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Jimmy Perry OBE


20.09.1923 - 23.10.2016

Water Rat number 733, Initiated: 28.03.1982

Born in Barnes, the son of an antique dealer, who was initially bemused by his son's love of the entertainment profession.

In 1939, aged 16, when World War 2 broke out, Jimmy joined his local Home Guard unit, furnishing him with the experience which would eventually inspire him to create one of the greatest and best loved T.V. situation comedy series ever. At 18 he was able to join the regular Army and was sent to serve in Burma with the Royal Artillery where he obtained the rank of sergeant. Pursuing his love of performing to an audience, Jimmy toured with the military concert party, yet again gleaning knowledge which he would use in yet another of his highly popular TV shows.

Demobbed and back in the U.K., he became a serious student of acting at RADA, but, even then, he spent his summer holidays working as a Redcoat at Butlins Holiday Camps. These interludes were also to be put to highly profitable use in his later writing career.

Becoming a jobbing actor, Jimmy toured in rep for a few years until finding a more secure grounding as actor/manager of Watford Repertory Theatre in the early 1960s.

His original idea to write a comedy television series based around the wartime Home Guard was not well received by the powers that be, but his dogged insistence paid off and he formed a partnership with established producer David Croft who fought from his corner. Together, they at last managed to get the first series of Dad's Army commissioned and the rest is history.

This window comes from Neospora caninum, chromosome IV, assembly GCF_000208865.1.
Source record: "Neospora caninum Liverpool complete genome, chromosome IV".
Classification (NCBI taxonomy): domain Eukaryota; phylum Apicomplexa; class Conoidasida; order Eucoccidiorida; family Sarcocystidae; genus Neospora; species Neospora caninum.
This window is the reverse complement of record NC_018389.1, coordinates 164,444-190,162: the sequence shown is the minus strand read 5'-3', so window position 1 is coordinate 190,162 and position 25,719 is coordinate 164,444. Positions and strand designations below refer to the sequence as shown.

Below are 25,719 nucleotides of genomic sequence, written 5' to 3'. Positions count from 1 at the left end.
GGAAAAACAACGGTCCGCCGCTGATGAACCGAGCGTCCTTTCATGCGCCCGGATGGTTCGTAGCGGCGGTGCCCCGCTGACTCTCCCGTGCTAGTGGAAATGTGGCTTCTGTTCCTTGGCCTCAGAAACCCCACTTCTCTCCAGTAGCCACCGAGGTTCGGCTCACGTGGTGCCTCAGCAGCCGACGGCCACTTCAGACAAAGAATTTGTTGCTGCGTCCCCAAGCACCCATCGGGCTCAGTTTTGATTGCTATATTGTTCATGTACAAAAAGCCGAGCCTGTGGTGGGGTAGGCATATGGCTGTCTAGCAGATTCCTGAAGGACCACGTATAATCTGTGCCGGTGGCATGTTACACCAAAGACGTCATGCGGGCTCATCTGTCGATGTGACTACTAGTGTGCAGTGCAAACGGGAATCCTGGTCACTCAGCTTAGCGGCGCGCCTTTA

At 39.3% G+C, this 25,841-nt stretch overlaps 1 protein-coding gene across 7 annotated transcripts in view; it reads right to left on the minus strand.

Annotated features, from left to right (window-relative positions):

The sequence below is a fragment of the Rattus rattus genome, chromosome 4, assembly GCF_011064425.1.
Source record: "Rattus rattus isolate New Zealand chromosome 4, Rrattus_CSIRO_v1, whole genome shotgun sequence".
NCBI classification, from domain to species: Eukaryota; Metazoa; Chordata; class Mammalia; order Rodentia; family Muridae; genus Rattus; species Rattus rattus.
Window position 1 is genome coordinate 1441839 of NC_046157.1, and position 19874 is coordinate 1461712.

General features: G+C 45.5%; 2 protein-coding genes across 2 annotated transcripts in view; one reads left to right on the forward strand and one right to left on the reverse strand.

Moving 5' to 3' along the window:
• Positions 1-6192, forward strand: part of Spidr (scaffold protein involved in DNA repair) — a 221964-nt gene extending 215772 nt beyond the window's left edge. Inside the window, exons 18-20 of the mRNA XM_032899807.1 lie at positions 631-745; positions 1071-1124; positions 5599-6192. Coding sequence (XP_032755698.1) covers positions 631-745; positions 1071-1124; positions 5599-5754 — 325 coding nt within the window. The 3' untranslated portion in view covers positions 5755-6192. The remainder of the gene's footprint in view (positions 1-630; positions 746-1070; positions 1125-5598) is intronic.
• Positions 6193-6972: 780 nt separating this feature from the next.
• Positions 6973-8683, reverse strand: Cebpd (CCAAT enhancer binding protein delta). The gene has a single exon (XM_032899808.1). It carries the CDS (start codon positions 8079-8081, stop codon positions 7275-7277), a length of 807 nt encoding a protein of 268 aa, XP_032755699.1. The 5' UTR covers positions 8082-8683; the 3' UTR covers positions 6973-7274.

Writing together, Croft and Perry proved to be a winning team. Apart from Dad's Army which ran from 1968-77, they also had huge success with the series It Ain't Arf Hot, Mum (1974-81), Hi De Hi(1980-88) and You Rang, M' Lord (1988-93), all for the B.B.C..

Writing alone, Jimmy also penned other T.V. comedy series such as The Gnomes of Dulwich (1969 - B.B.C.) and Room Service (1979 - for Thames T.V.).

There was also a B.B.C. television series called Turns, in which Jimmy presented film clips in tribute to a host of music hall and variety artistes.

Jimmy possessed notable musical talent, composing the theme tunes/songs to all of his television creations, the most memorable of which was Who Do You Think You Are Kidding, Mr. Hitler? which won the 1971 Ivor Novello Award.

He received the OBE in 1978 and released his autobiography, A Stupid Boy, in 2002.

As long standing Curator of the GOWR Museum, Jimmy was a proud and very active member of the Order whose generosity knew no bounds. On a personal level, he was very approachable and humble about his success, always insisting that he wanted to "give back" because he considered himself so lucky. And he was a complete old school gentleman too. (His wonderful first hand stories about the eccentric cast of Dad's Army were a pure delight!)

He has his rightful, prominent place in British show business history.

ScR Mike Martin.
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